Have an extra slice of pumpkin pie, stay up until eleven and forget the impulse buying. It’s what the pilgrims would have wanted. 

Monday, November 23, 2009


If an apple a day can keep the doctor away, my family is going to be eating oranges. I don’t need the doctor to pass by my door because we can’t afford health insurance. Healthcare is what we need right now and now that option sits outside our reach. For years we carried insurance to protect us from any catastrophic event. We went to bed knowing if that discolored mole on my arm turned out to be a melanoma we could deal with it. Luckily it wasn’t. If Rick ran over his glasses with a rented bike when we were pedaling through the park in Rome they could be replaced, and they were. If something really horrible happened to one of us our family doctors would be there to help us. This was our security and it lasted until we really needed it.
When Rick became ill and fell into a clinical depression our world fell apart and when it fell apart our ability to keep our insurance evaporated with it. When we needed healthcare the most our insurance was no longer something we could affordable and we lost it with so many other aspects of our former life that we had taken for granted. We had spent thirty years of paying into a system and now we had nothing to show for it. Now we have to worry about how Rick can get a new pair of glasses so he can see the menu he can barely read. I have to find a way to renew my beta-blocker prescription before my last refill runs out in the next sixty days. Emmy’s crooked eyeteeth will have to wait for braces until we can find a way to finance an orthodontist. None of us can see a therapist when seeing a therapist is a necessity for finding our way back to normalcy. We have gone to the available sources for free care but we either don’t qualify or we can’t prove our eligibility. We’re that middle group of people too rich to qualify and too poor to pay.
When a room full of one hundred fully insured senators can’t find the humanity in making sure everyone has the same safety net to fall on when they need it, is a dark mark on our American brotherhood. It is our responsibility to be our brother’s keeper and stretch out a helping hand when it is needed. I had no idea how much we took for granted when we were all healthy and fully covered.
We need universal healthcare. No one should have to live in fear of what could result from as small an illness as a common cold or the flu.

Never take your health or your families health for granted.

Friday, November 20, 2009


So far I’ve sent out resumes for sales positions with Barnes & Noble, Borders Books, American TV and Steinhafels, a local furniture retail store I’ve nicknamed “Steinawfuls” due to the unlikeability of their stock. I’ve applied as a wedding planner with a local hotelier and as a night shift phone family vacation planner for Great Wolf Lodge, an indoor waterpark resort chain headquartered in Madison. Each and every application has been processed through the internet with a series of questions: some necessary, some mundane, and then some down right rude.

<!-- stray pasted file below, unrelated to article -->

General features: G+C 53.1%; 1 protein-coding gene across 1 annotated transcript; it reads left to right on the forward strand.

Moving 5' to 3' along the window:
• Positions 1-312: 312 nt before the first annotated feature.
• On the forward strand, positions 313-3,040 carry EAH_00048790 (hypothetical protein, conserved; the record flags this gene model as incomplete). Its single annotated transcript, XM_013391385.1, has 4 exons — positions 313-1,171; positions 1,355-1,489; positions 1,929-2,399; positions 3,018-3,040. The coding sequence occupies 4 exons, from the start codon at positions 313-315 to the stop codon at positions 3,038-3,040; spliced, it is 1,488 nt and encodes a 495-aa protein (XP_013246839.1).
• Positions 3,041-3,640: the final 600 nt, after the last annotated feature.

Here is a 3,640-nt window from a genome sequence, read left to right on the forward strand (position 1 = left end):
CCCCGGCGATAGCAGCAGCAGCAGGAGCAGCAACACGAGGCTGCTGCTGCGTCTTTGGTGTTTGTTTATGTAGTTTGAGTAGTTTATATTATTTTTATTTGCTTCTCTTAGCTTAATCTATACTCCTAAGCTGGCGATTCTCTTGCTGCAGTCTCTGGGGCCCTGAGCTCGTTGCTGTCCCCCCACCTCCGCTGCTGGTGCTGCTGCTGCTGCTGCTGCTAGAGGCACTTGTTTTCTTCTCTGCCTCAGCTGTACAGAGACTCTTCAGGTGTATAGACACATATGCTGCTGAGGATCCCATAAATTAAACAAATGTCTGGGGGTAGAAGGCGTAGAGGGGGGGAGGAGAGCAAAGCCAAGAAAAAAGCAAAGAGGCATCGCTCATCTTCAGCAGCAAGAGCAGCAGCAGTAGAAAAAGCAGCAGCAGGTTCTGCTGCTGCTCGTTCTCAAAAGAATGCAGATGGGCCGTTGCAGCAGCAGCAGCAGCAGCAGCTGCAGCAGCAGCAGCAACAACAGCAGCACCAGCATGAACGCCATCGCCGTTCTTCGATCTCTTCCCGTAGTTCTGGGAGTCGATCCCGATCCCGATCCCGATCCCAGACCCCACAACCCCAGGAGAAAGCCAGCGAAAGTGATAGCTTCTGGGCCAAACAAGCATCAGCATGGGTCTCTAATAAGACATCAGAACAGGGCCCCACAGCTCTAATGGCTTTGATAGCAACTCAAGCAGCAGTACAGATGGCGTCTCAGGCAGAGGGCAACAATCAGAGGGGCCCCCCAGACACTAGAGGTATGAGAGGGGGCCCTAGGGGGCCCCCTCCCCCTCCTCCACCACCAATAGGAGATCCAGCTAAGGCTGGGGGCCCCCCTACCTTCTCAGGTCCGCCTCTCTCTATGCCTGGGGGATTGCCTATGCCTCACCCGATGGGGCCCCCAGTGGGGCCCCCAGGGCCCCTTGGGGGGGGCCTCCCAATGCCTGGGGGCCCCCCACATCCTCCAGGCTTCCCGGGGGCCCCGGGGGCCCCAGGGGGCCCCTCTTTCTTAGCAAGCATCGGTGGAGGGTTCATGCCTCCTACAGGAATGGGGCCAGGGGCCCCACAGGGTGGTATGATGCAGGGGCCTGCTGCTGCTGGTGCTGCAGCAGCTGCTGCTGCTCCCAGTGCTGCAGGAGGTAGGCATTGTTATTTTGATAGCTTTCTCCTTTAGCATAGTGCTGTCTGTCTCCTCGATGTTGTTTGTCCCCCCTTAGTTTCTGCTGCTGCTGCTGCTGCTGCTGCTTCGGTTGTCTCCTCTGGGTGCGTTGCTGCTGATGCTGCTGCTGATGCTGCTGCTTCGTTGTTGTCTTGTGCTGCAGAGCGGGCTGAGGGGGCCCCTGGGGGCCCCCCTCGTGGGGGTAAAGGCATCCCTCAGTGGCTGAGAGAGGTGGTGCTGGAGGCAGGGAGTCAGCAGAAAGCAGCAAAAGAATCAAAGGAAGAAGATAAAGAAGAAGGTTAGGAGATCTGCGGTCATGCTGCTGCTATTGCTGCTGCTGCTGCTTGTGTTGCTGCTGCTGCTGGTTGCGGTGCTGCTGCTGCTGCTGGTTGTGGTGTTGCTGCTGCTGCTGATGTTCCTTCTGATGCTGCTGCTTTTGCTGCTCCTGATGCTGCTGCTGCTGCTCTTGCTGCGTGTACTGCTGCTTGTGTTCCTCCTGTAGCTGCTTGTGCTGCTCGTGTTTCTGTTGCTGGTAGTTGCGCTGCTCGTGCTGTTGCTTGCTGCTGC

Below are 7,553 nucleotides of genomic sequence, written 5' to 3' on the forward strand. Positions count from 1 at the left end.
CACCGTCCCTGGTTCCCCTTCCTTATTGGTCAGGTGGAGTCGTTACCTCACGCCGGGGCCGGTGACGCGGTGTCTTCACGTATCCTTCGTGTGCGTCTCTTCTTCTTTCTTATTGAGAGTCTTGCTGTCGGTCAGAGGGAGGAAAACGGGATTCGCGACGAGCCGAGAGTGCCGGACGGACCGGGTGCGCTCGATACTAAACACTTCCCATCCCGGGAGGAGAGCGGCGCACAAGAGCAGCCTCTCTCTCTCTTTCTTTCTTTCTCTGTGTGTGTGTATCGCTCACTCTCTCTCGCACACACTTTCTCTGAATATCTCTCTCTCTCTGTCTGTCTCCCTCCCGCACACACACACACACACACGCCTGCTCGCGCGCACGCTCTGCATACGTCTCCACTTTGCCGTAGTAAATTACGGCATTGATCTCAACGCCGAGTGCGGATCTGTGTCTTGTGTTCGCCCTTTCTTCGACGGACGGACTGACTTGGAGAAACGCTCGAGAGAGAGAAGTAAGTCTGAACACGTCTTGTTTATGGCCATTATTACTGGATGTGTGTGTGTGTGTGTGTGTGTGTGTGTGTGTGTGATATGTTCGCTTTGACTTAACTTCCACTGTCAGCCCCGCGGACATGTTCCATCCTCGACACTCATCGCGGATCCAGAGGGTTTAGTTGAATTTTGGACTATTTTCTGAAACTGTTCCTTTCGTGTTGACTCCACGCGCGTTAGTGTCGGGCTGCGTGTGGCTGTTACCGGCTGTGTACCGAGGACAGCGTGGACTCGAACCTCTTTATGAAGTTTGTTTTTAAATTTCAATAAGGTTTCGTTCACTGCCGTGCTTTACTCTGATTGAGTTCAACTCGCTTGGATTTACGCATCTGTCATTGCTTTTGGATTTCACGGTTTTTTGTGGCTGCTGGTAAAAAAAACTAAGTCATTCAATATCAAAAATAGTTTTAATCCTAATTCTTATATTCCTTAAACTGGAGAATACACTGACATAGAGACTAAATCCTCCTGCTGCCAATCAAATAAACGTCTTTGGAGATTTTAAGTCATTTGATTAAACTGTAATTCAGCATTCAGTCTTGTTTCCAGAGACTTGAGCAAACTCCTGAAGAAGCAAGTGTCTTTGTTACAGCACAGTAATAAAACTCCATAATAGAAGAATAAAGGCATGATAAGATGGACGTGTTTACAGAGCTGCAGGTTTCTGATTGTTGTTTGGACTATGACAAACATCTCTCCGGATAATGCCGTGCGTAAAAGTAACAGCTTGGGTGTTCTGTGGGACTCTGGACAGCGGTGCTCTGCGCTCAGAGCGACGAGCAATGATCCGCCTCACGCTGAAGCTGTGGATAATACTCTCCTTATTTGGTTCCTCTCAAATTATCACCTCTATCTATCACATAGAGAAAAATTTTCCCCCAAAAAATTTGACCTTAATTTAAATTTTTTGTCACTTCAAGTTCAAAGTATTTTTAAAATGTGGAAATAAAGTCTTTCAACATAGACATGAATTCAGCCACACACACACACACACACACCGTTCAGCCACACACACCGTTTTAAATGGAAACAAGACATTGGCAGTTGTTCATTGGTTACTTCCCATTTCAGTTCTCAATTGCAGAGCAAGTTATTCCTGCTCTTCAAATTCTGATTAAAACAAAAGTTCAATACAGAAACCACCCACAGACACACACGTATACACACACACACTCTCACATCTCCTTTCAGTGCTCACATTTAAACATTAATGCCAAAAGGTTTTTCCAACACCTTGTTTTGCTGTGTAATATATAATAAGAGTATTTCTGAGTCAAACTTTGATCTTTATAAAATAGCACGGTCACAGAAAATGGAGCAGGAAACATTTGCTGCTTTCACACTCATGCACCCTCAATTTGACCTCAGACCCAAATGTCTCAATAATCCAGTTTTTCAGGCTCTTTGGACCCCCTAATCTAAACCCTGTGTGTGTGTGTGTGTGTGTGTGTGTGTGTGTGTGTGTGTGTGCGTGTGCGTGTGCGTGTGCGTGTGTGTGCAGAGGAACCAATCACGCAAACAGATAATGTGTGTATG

Let’s take Borders. They had an impressive sign taped to their window next to the entry, “Now Hiring”. If you’re looking for work, to find someone asking for applicants seems like a good place to start. I parked the car in their enormous but virtually empty parking lot, walked in and went to the customer service desk to ask for an application form. The young bearded man in the wrinkled shirt behind the counter smiled and said, “You need to go to our website to apply. We don’t have actual applications.” new age, new way of applying. I got back in the car, drove home and searched Safari for their site. What first comes up under their banner is an image of a group of smiling faces, all ethnicities and age groups duly represented. They then give you a choice of job opportunities in three areas: home office, in store or distribution center. I negated options one and three, I’m not located near their home office and I’m no good at driving a forklift, all I wanted was a job giving me a little bit of self-respect and a 10% discount. I clicked on store opportunities only to be confronted with a list of possible positions I had no idea even existed: zone vice president, senior district marketing manager, paperchase area manager, what the hell is that? All I wanted was to sell some books. I finally advanced the search through enough pages of job descriptions and fairness regulations to get to the actual application, which I was now informed, would take 15 to 45 minutes depending on the type of application I would be filling out. Thinking I had selected the least elitist position I could find, I assumed I would be at the low end of the time commitment. Let’s see how this goes.